An Imaginary Speech from Amy Klobuchar

An Imaginary Speech from Amy Klobuchar February 12, 2020

The following is a speech I offer to Sen. Amy Klobuchar as she tries to build on her New Hampshire momentum:

Earlier this week, I reached out to the leadership of the Democrats for Life of America and asked for an opportunity to speak with some of their members here in the beautiful state of [fill in the blank].  And I’m here to ask for your vote — and to explain myself and to tell you that, well, I get it.

I don’t think you hate women.

I don’t think you want women barefoot and pregnant.

I don’t believe you’re motivated by the desire to control women’s sex lives.

I don’t think you’re trying to put your rosaries on my ovaries, or to force your religion on the rest of us.

Most of all, I don’t think that you care about fetuses until birth and no longer.

I understand and acknowledge and applaud the fact that pro-life Democrats support efforts to fight poverty and to help poor women struggling with the cost of childcare for their children, and efforts to fight against discrimination against pregnant women and mothers, so that they don’t need to sacrifice their professional lives.  I reject, as you do, the notion that women need to be able to have abortions when they fall unintentionally pregnant, to have successful careers and fulfilling lives.  Whenever it appears that this is the case, we need to fight harder to fix the system that makes it appear that this is the only choice they face.

I even acknowledge that there are others in the pro-life community, with whom we disagree on the role of government intervention, who help pregnant women and help the poor in their personal volunteer work or donations.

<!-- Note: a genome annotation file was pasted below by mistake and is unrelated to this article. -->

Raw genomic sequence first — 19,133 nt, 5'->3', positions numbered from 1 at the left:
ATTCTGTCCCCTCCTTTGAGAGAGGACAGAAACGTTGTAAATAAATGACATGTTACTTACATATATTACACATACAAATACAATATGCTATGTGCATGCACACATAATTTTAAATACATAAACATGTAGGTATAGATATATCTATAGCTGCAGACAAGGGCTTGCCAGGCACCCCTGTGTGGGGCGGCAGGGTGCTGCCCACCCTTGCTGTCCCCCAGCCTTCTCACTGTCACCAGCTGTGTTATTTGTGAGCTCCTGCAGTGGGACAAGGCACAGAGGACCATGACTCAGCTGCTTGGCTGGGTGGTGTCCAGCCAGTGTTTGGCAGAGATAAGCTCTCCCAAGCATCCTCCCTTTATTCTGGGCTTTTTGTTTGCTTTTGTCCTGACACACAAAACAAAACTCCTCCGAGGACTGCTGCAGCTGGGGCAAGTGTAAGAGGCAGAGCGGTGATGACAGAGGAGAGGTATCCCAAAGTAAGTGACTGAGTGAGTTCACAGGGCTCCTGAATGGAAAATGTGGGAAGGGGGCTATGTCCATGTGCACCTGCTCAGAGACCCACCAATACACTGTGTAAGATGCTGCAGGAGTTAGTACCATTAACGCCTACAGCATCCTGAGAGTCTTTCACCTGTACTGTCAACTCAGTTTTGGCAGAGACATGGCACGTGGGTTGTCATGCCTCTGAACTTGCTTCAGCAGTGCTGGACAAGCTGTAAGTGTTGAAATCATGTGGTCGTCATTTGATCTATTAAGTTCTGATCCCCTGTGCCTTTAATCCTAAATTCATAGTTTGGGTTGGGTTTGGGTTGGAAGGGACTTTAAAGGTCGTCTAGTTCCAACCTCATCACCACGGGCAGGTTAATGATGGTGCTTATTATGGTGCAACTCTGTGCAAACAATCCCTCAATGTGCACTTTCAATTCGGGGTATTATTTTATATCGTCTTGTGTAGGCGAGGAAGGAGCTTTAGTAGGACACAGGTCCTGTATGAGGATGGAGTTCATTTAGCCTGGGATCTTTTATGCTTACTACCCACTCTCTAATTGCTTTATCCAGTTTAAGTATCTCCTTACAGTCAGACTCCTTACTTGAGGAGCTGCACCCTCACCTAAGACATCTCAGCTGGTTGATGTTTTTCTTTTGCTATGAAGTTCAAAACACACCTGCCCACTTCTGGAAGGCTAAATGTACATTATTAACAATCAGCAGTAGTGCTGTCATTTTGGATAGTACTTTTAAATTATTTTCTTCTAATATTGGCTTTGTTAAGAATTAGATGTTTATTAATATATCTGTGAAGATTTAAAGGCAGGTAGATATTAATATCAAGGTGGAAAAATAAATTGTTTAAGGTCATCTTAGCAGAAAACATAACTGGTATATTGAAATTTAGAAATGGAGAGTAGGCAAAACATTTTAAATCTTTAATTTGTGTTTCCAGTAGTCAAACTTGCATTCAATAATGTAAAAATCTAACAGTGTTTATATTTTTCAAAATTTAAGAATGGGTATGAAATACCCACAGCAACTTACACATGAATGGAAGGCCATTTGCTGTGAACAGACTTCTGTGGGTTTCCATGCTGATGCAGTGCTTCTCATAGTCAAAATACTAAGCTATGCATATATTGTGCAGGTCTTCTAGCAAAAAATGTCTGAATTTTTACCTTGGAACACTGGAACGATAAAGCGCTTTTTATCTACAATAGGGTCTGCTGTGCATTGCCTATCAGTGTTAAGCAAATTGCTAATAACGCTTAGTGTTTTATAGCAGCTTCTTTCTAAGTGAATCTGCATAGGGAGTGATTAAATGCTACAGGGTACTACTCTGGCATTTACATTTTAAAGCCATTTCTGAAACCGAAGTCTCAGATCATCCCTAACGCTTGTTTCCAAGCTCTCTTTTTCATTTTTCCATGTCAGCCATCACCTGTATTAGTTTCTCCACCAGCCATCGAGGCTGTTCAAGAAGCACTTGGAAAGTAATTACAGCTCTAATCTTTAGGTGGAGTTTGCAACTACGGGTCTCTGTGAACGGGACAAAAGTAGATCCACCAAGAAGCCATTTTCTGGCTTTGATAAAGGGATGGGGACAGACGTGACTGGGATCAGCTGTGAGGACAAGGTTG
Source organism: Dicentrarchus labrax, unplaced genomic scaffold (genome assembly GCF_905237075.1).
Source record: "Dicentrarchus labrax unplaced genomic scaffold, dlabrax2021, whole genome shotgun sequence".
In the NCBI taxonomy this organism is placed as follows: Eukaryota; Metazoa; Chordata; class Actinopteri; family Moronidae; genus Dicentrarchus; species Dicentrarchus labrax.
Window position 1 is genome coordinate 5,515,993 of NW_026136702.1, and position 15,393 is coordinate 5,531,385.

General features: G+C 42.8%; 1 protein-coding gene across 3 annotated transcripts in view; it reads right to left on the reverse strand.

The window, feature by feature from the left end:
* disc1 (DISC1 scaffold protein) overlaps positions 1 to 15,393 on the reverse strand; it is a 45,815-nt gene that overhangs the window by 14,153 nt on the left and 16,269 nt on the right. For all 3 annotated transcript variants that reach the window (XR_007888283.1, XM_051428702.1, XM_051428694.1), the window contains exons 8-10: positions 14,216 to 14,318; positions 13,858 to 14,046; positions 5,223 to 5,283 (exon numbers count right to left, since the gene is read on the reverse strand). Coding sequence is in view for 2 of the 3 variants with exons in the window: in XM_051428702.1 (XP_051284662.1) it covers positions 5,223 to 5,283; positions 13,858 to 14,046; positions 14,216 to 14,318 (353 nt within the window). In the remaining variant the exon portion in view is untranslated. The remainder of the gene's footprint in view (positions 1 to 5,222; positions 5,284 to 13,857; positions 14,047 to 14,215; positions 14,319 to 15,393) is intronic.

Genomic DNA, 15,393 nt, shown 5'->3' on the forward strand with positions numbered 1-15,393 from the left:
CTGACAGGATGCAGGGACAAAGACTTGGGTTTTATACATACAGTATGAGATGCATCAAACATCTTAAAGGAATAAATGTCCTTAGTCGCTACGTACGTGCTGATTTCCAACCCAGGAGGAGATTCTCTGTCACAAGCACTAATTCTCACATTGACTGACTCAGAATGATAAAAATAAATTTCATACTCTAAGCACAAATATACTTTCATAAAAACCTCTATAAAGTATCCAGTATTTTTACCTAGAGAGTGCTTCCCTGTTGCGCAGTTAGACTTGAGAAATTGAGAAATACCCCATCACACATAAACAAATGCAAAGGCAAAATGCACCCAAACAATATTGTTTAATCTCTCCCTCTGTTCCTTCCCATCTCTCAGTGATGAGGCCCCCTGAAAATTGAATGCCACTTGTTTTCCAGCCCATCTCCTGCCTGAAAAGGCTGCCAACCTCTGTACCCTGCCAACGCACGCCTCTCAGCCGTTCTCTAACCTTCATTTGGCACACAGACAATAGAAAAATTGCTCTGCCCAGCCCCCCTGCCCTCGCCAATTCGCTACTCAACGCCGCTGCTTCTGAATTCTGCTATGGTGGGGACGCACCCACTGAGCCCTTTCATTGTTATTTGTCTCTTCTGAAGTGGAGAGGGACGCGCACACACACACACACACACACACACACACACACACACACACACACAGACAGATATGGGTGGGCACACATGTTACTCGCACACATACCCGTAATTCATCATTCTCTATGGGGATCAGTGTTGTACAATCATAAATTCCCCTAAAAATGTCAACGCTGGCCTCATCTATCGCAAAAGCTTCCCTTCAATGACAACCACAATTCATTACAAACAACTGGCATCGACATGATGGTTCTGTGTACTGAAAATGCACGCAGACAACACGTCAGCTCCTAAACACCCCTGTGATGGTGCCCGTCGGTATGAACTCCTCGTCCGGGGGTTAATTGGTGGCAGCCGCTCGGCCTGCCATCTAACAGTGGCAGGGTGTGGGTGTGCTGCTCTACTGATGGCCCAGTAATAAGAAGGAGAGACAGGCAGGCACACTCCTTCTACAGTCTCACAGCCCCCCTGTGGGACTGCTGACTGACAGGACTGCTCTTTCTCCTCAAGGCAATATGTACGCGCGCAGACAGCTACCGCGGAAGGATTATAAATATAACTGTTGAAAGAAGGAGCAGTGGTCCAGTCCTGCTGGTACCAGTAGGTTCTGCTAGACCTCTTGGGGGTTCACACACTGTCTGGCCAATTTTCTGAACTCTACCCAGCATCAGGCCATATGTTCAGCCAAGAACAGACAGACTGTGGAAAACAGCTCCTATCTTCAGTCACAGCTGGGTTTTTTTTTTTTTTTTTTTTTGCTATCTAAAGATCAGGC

At the same time, yes, I am pro-choice.  And yes, we who are pro-choice use words like “trusting women,” and “controlling our bodies” and some of us become so convinced of the rightness of our politics we say very off-putting things like “the fetus is just a clump of cells” or, worse, a “parasite” or an “invader.”

But I want you to understand that fundamentally, I am pro-choice because I am human.

Like you, I believe that it is wrong to take human life.  Like you, I would agree that it’s wrong to take that basic formulation that lies at the core of our moral beliefs and water it down by saying that one sort of person or another isn’t “really human.”  It was wrong when defenders of slavery deemed the people who they owned as if property to be “not human.”  It was wrong when Nazis declared Jews to be something other than human, urging Germans to get past their sympathy for them by saying that however much they might look like us, they really weren’t, so that those Germans inclined to sympathy should get past it.